- Bernard McNamee was grilled during his confirmation hearing in the Senate Energy and Natural Resources Committee, but he’s still likely to become the newest member of the Federal Energy Regulatory Commission.
- McNamee would replace former Republican Commissioner Robert Powelson, restoring a GOP majority on the 5-member regulatory body.
- Democratic senators showed trepidation over McNamee’s nomination, pointing to his past work in a bailout plan for failing coal and nuclear plants.
President Donald Trump’s nominee to be the newest member of the Federal Energy Regulatory Commission (FERC) received criticism from Senate Democrats over his past work on a coal bailout plan and for his public support of fossil fuels.
The Senate Energy and Natural Resources Committee held a hearing on Thursday for Bernard McNamee’s nomination. Should he be confirmed, McNamee would bring the 5-member federal agency back to a GOP majority and likely boost Trump’s energy agenda, as he is more aligned with the president’s philosophy on grid resiliency.
Before the president nominated him in October to be a FERC commissioner, McNamee served as the executive director of the Office of Policy for the Department of Energy. Before that, he lead the Tenth Amendment Center at the Texas Public Policy Foundation, a conservative think tank.
During his time at the Energy Department, McNamee was behind a failed effort to bail out unprofitable coal and nuclear facilities. FERC rejected that particular measure, but the Trump administration has continued to show interest in subsidizing at-risk coal and nuclear plants. McNamee’s position as a new FERC commissioner could buoy chances that such a measure could pass.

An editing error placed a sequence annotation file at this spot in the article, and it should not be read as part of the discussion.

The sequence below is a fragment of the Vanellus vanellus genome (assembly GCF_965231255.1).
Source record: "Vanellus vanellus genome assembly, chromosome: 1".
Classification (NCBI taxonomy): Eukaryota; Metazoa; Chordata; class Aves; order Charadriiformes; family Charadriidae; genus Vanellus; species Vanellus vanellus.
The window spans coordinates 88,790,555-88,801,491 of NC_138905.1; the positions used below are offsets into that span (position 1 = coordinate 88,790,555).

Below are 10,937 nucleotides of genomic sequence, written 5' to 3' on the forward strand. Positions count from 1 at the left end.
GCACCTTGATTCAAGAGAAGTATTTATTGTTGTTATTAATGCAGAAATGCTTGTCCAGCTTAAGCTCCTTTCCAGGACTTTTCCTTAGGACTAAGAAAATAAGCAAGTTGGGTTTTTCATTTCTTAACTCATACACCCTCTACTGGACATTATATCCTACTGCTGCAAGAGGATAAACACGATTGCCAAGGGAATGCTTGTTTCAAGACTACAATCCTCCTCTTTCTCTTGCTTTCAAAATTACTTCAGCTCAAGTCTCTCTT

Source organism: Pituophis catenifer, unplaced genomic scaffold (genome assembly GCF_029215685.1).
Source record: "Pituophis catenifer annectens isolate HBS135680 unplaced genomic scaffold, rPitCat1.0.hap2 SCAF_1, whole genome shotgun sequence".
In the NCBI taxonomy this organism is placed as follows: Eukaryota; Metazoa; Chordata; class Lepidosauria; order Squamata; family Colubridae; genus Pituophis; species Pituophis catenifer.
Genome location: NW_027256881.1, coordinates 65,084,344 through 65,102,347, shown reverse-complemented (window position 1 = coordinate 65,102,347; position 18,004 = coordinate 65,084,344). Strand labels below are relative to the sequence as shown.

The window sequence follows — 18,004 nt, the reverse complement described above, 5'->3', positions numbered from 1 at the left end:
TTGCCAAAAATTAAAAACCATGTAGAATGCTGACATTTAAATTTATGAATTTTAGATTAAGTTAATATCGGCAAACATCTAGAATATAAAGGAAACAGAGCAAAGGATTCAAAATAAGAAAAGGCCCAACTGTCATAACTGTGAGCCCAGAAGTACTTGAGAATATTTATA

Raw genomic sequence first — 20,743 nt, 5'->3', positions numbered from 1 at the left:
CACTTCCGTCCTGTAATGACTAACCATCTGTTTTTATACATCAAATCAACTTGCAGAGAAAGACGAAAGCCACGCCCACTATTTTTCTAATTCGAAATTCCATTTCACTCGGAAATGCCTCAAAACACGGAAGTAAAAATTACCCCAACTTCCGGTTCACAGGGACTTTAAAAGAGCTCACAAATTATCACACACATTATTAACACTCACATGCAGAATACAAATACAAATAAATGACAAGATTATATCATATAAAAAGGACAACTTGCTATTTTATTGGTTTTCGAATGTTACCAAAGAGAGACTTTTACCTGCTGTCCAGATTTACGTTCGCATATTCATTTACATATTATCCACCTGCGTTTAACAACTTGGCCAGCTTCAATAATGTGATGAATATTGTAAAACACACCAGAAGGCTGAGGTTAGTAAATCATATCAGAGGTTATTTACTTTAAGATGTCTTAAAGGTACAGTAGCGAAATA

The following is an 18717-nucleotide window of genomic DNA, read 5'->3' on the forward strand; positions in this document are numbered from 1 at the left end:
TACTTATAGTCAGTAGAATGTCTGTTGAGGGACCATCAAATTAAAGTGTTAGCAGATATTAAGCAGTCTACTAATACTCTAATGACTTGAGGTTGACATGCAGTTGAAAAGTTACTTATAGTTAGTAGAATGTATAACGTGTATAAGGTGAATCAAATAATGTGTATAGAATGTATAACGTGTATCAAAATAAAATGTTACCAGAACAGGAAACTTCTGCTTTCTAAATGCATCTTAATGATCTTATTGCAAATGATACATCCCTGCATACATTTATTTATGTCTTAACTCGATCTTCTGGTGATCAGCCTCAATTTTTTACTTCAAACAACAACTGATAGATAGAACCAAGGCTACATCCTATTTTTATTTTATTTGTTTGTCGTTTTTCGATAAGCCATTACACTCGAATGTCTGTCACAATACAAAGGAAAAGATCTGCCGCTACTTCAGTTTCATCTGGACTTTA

McNamee has also demonstrated personal support for coal. He wrote an Earth Day op-ed in April that extolled the benefits of fossil fuels during his time at the Public Policy Foundation.
This issue of coal bailouts was brought up continually during the Thursday committee hearing.
“I know I can honestly say that I will be an independent arbiter if the issue comes before me at FERC. I think it’s important to look at the law and the facts and make those decision based on that,” McNamee said as he responded to a question over his past work in the coal-nuclear bailout proposal. “My role was primarily as the lawyer and, as I’ve talked throughout my introduction, I’ve had a number of roles as a lawyer.” (RELATED: Trump Nominee Could Make Or Break A Proposal To Bail Out Struggling Coal Plants)
Protesters shouted over McNamee when he first began to speak, but they were immediately escorted out by law enforcement. No other protesters interrupted the hearing.
AS McNamee starts opening statement, a few activists stand to protest, but are removed before they can unfurl their banner pic.twitter.com/Vtd05e8mFv
— Gavin Bade (@GavinBade) November 15, 2018
When Democratic New Mexico Sen. Martin Heinrich specifically asked if there was an urgent threat to grid reliability, requiring FERC intervention, McNamee answered in the negative.
“I don’t believe it’s FERC’s role to pick and choose resources. I think one of the great success stories has been the development of the wholesale markets,” he answered. “I think that’s FERC’s role really — their goal is to make sure that the markets function properly, and that’s through just and reasonable rates and making sure it’s not unduly discriminatory.”
Oregon Democratic Sen. Ron Wyden told McNamee that he should recuse himself if issues relating to Trump’s coal bailout come to FERC. When asked specifically by Democratic Sen. Catherine Cortez Masto if he would recuse himself, McNamee said he would consult with an ethics counsel beforehand.
While he received scrutiny over the coal bailout proposal, McNamee may never have to vote on the issue at FERC. The Department of Energy in October decided to shelve the bailout plan, citing financial concerns.
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